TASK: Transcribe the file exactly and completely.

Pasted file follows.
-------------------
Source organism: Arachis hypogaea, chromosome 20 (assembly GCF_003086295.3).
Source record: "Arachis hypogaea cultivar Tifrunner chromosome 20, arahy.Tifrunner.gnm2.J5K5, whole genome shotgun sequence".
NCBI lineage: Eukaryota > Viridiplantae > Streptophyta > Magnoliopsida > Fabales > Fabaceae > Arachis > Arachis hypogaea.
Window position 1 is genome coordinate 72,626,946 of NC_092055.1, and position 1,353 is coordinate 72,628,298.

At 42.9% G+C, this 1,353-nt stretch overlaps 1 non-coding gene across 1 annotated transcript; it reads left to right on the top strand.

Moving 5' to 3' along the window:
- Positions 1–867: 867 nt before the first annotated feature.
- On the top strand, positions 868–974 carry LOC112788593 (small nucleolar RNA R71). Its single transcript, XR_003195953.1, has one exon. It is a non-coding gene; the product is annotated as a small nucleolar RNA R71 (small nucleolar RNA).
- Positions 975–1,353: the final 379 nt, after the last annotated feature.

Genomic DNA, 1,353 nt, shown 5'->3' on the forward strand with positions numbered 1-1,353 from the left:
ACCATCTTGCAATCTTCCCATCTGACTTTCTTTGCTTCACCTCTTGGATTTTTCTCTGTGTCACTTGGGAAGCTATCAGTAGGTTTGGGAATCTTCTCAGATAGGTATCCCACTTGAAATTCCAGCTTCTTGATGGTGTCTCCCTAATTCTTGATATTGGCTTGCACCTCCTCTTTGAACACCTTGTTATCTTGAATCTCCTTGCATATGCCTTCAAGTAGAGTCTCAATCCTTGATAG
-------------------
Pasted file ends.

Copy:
Source organism: Arachis hypogaea, chromosome 20 (assembly GCF_003086295.3).
Source record: "Arachis hypogaea cultivar Tifrunner chromosome 20, arahy.Tifrunner.gnm2.J5K5, whole genome shotgun sequence".
NCBI lineage: Eukaryota > Viridiplantae > Streptophyta > Magnoliopsida > Fabales > Fabaceae > Arachis > Arachis hypogaea.
Window position 1 is genome coordinate 72,626,946 of NC_092055.1, and position 1,353 is coordinate 72,628,298.

At 42.9% G+C, this 1,353-nt stretch overlaps 1 non-coding gene across 1 annotated transcript; it reads left to right on the top strand.

Moving 5' to 3' along the window:
- Positions 1–867: 867 nt before the first annotated feature.
- On the top strand, positions 868–974 carry LOC112788593 (small nucleolar RNA R71). Its single transcript, XR_003195953.1, has one exon. It is a non-coding gene; the product is annotated as a small nucleolar RNA R71 (small nucleolar RNA).
- Positions 975–1,353: the final 379 nt, after the last annotated feature.

Genomic DNA, 1,353 nt, shown 5'->3' on the forward strand with positions numbered 1-1,353 from the left:
ACCATCTTGCAATCTTCCCATCTGACTTTCTTTGCTTCACCTCTTGGATTTTTCTCTGTGTCACTTGGGAAGCTATCAGTAGGTTTGGGAATCTTCTCAGATAGGTATCCCACTTGAAATTCCAGCTTCTTGATGGTGTCTCCCTAATTCTTGATATTGGCTTGCACCTCCTCTTTGAACACCTTGTTATCTTGAATCTCCTTGCATATGCCTTCAAGTAGAGTCTCAATCCTTGATAG